Pregnancy comes with a host of discomforts--women often have morning sickness starting a few weeks after conception, and continue with back pain, heartburn, uterine pain, and a variety of other symptoms. Stomach discomfort is quite common, particularly during the later trimesters of pregnancy, and is due to the size of the baby.
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The reason for stomach pain after eating can be multifaceted in pregnant women, because of the many ways in which pregnancy affects the digestive tract. Heidi Murkoff and Sharon Mazel, in their book "What To Expect When You're Expecting," explain that pregnancy slows the digestive tract, leading to increased gas and constipation. Hormones, too, loosen sphincter muscles, which can allow acid from the stomach to reflux back into the esophagus, leading to heartburn.
While gut pain during pregnancy can strike at any time, the most common time for discomfort is after eating. This is because the stomach secretes more acid after eating, and the loose esophageal sphincter allows acid back into the esophagus, causing pain. Dr. Raymond Poliakin, in his book "What You Didn't Think To Ask Your Obstetrician," notes that the combination of full stomach and growing baby exacerbates the problem, by crowding a woman's abdomen.
Some women have more frequent stomach pain after eating than others. Because stomach discomfort is very individual, women who have gastric distress after meals during pregnancy may benefit from keeping a food diary. If they find the distress always occurs after eating a certain food, they can stay away from that item, explain Murkoff and Mazel. Heavy meals are also common triggers of pregnancy stomach pain, and women may want to eat several small meals.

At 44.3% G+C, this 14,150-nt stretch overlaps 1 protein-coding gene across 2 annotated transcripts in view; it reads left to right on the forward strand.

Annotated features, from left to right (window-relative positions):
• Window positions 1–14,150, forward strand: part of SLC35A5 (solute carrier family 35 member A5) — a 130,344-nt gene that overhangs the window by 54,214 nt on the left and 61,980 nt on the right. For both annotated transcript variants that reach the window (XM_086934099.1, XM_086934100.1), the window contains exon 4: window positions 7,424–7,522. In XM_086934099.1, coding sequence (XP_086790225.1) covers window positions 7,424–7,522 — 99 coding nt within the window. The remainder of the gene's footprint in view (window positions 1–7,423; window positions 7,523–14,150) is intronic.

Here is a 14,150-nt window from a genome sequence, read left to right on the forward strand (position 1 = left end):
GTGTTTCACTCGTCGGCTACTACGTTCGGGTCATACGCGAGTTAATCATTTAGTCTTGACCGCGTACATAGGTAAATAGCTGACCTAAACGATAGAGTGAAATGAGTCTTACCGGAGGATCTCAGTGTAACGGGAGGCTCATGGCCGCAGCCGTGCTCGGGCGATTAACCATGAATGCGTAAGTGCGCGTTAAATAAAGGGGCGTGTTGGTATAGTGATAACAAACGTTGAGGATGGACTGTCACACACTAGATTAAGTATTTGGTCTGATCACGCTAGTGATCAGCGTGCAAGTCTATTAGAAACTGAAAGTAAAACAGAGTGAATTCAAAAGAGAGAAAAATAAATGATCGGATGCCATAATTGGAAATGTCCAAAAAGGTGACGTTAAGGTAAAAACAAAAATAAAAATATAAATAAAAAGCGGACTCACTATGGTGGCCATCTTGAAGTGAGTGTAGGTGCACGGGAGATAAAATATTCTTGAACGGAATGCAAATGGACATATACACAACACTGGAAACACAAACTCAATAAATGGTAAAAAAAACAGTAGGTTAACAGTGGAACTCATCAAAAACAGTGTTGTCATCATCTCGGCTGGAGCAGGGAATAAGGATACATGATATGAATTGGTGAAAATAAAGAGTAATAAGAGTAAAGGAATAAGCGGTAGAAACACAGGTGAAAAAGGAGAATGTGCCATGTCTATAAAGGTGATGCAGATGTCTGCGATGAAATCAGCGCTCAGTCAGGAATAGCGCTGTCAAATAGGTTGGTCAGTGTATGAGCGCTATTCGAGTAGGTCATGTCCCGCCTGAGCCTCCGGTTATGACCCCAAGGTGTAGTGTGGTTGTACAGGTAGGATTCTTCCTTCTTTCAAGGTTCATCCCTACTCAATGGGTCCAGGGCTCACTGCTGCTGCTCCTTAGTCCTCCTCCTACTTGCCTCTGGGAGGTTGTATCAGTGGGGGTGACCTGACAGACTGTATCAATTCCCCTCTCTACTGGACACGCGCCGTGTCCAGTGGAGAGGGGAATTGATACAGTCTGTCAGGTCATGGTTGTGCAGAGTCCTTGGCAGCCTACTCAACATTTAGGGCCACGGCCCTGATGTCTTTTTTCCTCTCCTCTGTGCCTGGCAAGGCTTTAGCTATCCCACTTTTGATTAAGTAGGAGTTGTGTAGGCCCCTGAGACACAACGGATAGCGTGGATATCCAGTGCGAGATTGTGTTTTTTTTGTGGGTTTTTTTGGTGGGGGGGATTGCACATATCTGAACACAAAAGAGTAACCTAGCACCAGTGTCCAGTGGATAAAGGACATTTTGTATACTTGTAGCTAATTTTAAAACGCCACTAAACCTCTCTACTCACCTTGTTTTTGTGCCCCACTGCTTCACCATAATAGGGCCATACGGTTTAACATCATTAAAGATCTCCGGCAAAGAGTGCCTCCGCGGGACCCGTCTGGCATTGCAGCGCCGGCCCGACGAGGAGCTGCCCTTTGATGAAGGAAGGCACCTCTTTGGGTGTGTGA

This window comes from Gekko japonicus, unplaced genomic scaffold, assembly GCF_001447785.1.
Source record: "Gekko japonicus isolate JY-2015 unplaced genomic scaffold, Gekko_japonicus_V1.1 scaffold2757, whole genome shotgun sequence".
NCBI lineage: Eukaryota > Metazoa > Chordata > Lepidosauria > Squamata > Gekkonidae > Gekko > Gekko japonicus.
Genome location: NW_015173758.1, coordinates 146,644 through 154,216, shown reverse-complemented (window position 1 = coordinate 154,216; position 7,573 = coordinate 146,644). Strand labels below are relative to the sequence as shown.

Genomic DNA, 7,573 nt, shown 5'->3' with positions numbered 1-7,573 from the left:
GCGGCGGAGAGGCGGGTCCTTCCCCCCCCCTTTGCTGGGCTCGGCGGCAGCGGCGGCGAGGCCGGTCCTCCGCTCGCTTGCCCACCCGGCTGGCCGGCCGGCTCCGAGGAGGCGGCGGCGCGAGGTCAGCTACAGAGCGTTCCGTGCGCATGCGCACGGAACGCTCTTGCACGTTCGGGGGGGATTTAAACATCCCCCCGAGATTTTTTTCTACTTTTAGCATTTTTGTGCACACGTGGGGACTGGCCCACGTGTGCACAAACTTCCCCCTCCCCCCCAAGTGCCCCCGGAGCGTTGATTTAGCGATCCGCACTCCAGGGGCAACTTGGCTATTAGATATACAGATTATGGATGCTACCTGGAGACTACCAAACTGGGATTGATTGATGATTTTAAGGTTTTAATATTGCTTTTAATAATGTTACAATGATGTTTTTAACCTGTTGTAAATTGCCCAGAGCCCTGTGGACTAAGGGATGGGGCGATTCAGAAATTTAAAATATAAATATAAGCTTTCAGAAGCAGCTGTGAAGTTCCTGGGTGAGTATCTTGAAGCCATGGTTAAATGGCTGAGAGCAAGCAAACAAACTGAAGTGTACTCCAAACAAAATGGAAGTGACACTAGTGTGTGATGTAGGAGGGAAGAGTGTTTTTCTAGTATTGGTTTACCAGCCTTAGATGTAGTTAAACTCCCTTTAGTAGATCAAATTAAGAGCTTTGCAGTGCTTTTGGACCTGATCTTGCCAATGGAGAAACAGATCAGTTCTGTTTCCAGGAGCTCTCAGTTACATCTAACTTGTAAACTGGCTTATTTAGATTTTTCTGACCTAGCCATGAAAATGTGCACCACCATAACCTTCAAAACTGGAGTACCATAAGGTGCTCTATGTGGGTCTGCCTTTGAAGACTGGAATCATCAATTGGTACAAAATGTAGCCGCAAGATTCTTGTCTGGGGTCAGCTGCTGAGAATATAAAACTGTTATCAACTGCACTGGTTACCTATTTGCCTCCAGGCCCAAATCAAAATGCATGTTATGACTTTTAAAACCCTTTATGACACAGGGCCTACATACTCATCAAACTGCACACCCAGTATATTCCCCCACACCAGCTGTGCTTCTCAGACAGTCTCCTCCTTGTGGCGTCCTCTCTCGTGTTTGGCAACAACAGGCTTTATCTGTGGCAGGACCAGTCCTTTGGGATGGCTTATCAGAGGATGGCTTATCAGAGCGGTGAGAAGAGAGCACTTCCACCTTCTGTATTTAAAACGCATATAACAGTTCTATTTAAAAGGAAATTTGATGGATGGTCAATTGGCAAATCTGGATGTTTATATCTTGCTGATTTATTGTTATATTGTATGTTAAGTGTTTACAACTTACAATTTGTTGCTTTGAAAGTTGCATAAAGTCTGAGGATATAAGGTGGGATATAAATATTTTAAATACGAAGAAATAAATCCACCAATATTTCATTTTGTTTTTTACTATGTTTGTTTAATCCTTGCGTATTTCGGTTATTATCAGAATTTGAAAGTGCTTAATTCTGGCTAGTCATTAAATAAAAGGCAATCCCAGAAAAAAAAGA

Dr. Poliakin explains that there are a few techniques for preventing or treating stomach pain after eating during pregnancy. First, pregnant women can use antacids, as long as they don't contain aspirin. Tums are popular, as is baking soda in water, though women whose doctors have them on low-sodium diets should talk to their doctor before using baking soda, because it contains sodium. It's also helpful to remain sitting or standing for an hour after eating.
While it may be difficult to completely prevent heartburn and acid stomach-related pain during pregnancy, Dr. Miriam Stoppard advises a diet high in fiber and plenty of water to prevent gas-related stomach pain. In her book "Conception, Pregnancy and Birth," Dr. Stoppard notes that high-fiber diets help keep the digestive tract functioning smoothly, and reduce the gas production associated with slow movement of food. This can reduce intestinal pain and cramping that sometimes affects pregnant women.
- “What to Expect When You’re Expecting”; Heidi Murkoff and Sharon Mazel; 2008
- “What You Didn’t Think to Ask Your Obstetrician”; Raymond Poliakin, M.D.; 2007
- “Conception, Pregnancy and Birth”; Miriam Stoppard, M.D.; 2008